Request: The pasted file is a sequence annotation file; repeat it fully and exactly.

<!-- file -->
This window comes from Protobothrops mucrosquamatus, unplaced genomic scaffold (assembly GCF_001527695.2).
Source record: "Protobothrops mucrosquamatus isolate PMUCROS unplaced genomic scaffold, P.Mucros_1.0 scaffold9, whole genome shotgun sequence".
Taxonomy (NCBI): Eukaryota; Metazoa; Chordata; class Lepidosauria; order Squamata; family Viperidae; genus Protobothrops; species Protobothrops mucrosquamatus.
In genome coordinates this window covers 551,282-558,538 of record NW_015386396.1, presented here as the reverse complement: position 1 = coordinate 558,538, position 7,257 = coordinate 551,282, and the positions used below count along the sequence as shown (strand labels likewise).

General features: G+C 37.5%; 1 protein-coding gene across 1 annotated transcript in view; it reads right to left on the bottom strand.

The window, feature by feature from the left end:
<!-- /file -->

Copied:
This window comes from Protobothrops mucrosquamatus, unplaced genomic scaffold (assembly GCF_001527695.2).
Source record: "Protobothrops mucrosquamatus isolate PMUCROS unplaced genomic scaffold, P.Mucros_1.0 scaffold9, whole genome shotgun sequence".
Taxonomy (NCBI): Eukaryota; Metazoa; Chordata; class Lepidosauria; order Squamata; family Viperidae; genus Protobothrops; species Protobothrops mucrosquamatus.
In genome coordinates this window covers 551,282-558,538 of record NW_015386396.1, presented here as the reverse complement: position 1 = coordinate 558,538, position 7,257 = coordinate 551,282, and the positions used below count along the sequence as shown (strand labels likewise).

General features: G+C 37.5%; 1 protein-coding gene across 1 annotated transcript in view; it reads right to left on the bottom strand.

The window, feature by feature from the left end: